“Nothing will be acceptable if people can’t accept it,” Fai says regarding environmental projects in urban areas. She believes that many people who live in cities don’t have an immediate connection to the land and need to access to information in order to be educated on potential projects. On top of being more informed, a community’s opinion needs to be heard.

To Fai, landscape architecture is about learning how everything works together in a system. It’s about understanding physical site conditions, site use and circulation; communicating with residents, understanding their goals, sharing how site conditions affect the design, and working with the community to plant the best infrastructure possible. And that’s what led to her position as The Greening of Detroit’s interim green infrastructure director, which lets her do just that.

The Greening of Detroit is a nonprofit, volunteer organization that works to revitalize the city’s landscape through education, community tree planting, workforce development and establishing ecological landscapes. Fai learned about the organization during graduate school and, since then, has returned to work in various positions.

She enjoys connecting with people genuinely interested in and concerned about the environment and supporting residents who are working to improve their neighborhoods. Fai considers herself to be a bridge that connects environmental projects to communities, but it can be challenging to work in different neighborhoods. Each one is unique, and sometimes the requests the organization receives can’t be fulfilled due to limits in capacity and resources.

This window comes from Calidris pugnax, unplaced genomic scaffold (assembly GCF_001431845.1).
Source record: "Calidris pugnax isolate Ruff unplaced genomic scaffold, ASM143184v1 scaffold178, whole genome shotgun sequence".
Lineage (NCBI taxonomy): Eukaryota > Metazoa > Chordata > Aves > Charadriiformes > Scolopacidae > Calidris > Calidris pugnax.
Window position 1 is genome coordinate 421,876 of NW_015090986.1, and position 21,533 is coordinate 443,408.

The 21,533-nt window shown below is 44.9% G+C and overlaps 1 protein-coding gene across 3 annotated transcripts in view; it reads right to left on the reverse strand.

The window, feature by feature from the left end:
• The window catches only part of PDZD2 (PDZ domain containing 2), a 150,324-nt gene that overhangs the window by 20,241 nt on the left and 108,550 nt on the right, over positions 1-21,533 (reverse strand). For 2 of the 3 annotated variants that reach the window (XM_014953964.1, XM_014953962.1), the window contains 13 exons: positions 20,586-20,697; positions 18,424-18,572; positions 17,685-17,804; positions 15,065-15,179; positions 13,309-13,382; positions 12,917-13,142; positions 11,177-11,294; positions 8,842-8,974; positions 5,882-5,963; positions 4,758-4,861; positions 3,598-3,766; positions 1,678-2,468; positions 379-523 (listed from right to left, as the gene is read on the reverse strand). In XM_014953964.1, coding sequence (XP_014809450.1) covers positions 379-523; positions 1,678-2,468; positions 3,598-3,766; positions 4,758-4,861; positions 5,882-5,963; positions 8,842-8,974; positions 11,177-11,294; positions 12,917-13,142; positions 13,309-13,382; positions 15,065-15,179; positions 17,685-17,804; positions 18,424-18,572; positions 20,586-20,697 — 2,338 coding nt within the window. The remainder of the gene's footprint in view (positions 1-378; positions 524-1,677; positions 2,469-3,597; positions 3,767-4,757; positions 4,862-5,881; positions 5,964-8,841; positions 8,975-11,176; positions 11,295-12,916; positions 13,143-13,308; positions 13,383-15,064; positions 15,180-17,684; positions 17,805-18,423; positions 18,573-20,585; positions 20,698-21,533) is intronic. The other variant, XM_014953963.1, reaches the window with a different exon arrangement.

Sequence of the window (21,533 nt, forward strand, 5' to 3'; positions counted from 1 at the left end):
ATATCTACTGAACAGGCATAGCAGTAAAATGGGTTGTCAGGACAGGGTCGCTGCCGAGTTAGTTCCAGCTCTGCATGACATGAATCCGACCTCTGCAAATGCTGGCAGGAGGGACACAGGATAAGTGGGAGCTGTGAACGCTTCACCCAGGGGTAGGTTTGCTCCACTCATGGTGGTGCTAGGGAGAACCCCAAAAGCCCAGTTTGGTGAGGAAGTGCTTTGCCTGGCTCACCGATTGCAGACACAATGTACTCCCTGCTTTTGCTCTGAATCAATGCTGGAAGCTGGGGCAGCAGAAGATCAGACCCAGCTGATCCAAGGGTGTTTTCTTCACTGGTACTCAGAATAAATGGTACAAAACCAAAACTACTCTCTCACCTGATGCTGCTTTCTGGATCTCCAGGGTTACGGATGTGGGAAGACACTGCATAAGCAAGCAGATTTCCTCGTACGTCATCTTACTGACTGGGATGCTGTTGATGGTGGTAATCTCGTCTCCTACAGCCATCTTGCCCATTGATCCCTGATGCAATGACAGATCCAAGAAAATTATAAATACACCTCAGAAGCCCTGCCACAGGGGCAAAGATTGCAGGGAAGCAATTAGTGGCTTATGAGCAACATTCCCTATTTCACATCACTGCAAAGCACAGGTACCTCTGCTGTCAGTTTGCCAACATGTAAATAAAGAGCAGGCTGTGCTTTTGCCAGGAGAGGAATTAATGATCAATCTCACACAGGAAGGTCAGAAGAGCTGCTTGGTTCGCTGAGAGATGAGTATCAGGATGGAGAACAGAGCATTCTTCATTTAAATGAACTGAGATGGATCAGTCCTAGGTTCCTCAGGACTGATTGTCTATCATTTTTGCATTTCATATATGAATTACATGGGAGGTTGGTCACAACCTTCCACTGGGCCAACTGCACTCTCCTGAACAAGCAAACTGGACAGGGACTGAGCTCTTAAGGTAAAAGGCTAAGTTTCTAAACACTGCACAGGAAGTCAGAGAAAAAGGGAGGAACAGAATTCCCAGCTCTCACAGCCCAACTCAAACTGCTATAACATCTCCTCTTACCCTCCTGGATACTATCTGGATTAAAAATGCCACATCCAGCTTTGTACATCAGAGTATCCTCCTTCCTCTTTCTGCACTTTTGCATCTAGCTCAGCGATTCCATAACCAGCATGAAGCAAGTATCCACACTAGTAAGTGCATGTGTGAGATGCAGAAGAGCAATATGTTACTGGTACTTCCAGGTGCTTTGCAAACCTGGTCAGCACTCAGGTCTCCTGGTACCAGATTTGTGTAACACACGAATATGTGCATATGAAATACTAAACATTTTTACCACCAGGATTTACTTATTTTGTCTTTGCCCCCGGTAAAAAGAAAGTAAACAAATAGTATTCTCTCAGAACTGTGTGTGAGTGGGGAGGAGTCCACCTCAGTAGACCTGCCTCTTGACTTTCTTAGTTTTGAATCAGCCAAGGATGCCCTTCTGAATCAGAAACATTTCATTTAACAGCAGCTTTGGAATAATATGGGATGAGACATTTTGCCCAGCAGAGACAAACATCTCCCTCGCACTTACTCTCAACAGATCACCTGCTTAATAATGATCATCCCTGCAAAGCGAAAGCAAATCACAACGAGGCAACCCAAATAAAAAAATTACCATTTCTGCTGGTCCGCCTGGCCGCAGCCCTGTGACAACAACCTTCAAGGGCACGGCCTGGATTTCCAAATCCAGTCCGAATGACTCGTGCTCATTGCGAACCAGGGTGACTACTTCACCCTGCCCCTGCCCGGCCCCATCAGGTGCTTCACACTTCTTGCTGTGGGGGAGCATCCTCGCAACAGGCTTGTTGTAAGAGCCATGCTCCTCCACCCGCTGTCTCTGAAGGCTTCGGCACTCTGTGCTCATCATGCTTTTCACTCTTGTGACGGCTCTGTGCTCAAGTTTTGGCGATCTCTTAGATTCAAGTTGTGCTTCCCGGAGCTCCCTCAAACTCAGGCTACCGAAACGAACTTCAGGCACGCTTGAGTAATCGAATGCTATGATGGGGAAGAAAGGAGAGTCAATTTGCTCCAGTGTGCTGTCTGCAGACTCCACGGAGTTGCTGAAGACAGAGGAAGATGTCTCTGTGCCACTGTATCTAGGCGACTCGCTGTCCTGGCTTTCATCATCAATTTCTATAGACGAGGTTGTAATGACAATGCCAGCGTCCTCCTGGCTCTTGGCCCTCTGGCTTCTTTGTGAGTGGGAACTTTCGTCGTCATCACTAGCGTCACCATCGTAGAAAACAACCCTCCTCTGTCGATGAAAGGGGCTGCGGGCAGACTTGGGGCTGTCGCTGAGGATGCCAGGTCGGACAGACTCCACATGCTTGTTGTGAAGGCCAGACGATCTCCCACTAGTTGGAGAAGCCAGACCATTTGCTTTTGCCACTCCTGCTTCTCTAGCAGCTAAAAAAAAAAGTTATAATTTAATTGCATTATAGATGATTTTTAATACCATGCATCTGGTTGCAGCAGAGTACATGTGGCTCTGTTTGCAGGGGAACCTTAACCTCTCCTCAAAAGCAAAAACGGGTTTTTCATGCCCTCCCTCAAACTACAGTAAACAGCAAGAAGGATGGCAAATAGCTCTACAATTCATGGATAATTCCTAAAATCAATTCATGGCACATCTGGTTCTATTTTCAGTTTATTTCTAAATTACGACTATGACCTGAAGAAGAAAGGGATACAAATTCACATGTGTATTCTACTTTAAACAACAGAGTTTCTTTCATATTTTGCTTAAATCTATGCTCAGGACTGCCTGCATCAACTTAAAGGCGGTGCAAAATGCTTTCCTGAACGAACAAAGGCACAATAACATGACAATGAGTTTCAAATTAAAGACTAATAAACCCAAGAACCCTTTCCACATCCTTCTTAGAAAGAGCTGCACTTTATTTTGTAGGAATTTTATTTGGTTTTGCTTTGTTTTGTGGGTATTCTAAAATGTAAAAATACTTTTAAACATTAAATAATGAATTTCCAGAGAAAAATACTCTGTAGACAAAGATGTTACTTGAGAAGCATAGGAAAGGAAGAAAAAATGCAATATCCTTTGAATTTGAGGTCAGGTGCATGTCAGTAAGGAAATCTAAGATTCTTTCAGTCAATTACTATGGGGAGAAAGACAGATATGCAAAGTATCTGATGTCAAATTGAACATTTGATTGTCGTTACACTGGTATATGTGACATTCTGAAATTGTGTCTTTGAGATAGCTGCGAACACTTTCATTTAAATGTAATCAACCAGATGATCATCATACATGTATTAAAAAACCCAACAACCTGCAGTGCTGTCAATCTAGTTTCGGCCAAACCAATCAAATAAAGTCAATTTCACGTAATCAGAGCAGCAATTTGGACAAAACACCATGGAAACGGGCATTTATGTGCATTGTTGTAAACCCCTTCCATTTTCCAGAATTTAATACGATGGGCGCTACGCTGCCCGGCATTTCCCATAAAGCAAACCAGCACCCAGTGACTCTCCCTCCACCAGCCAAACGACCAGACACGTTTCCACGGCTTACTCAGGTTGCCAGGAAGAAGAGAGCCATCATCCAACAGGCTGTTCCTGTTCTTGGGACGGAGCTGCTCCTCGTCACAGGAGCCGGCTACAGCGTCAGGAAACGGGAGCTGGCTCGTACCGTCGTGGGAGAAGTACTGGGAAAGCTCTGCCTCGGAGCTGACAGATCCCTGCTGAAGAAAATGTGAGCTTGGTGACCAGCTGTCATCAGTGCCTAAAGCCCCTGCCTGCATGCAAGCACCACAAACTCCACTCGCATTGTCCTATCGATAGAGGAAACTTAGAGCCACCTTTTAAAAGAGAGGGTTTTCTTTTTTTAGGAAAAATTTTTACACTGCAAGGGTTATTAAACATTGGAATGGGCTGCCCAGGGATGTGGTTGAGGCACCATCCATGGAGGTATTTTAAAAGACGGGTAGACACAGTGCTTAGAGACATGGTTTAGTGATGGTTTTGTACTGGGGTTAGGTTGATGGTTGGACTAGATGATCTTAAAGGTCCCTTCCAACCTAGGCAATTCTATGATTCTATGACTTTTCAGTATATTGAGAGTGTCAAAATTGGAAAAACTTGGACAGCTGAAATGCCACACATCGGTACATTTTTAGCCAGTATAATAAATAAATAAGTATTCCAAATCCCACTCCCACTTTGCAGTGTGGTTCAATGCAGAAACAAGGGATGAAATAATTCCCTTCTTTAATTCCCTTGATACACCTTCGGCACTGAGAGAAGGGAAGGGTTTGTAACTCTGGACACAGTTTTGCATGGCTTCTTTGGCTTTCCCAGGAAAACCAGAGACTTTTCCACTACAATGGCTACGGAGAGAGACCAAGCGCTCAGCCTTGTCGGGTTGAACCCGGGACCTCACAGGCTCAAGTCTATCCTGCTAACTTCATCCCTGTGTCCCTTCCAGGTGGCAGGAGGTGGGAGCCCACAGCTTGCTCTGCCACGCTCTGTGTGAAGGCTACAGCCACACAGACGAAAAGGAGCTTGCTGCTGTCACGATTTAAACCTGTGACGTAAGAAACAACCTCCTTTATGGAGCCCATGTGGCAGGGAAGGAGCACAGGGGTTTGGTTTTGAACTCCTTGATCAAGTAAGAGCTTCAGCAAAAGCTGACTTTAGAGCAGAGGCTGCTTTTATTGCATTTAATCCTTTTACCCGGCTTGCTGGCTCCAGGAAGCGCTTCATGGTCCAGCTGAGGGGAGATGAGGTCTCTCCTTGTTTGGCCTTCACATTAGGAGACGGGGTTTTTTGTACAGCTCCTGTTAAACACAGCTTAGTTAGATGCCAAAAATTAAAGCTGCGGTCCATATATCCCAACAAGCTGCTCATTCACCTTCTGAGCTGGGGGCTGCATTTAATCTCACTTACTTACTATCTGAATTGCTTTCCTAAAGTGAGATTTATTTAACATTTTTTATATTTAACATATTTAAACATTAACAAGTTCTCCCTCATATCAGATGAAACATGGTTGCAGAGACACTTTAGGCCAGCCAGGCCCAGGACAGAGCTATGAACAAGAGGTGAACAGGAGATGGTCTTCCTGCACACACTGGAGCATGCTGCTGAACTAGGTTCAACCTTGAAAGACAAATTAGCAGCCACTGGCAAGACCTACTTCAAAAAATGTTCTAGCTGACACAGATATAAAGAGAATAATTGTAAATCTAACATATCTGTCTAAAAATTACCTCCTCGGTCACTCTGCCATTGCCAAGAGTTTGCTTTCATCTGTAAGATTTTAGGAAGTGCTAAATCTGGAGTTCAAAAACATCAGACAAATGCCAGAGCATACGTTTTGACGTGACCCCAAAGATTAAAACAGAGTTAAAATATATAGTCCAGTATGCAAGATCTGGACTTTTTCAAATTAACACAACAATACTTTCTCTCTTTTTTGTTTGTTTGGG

One of her current projects is the Meyers Nursery in Detroit’s Rouge Park. The project’s goals are to plan and implement increased tree production, continue workforce training through The Greening’s workforce development program for landscape maintenance and tree trimming, and improve community outreach to increase volunteer participation in tree plantings and other nursery activities.

However, the big challenge is working through the costs and implementation of the site installation. The Greening’s ongoing partnerships with the City of Detroit, community groups and other nonprofit organizations are an important part to tackling these challenges.

In the future, Fai hopes to connect more with individual communities across the city. She wants to help The Greening of Detroit continue its work of sharing environmental education and connecting people to opportunities through community tree plantings, workforce training and nature programs. She plans to work with reforestation partners to strategically plant more trees to build up Detroit’s tree canopy.

For greenspaces, she envisions designing and educating around low-maintenance landscapes that incorporate native plants. Building on traditional and contemporary aesthetics, while reflecting the need to understand the whole urban forest, from plants to shrubs to trees. In this, Fai hopes to help more people make informed decisions on how to manage land with the resources available to them and support communities in their interest to revitalize greenspace in their neighborhoods.

“It’s a passion for me,” she says. “I love working with others to create a project, and I love this city.”

Fai’s interests, and her desire to serve the community she came from and connect with residents, are what keep her moving forward and pushing for change in Detroit’s greenspaces. And once you meet her, you find yourself wanting to do the same, right beside her.

Leah Rambadt was American Forests’ spring editorial intern and is a graduate student in American University’s M.F.A. in Creative Writing program.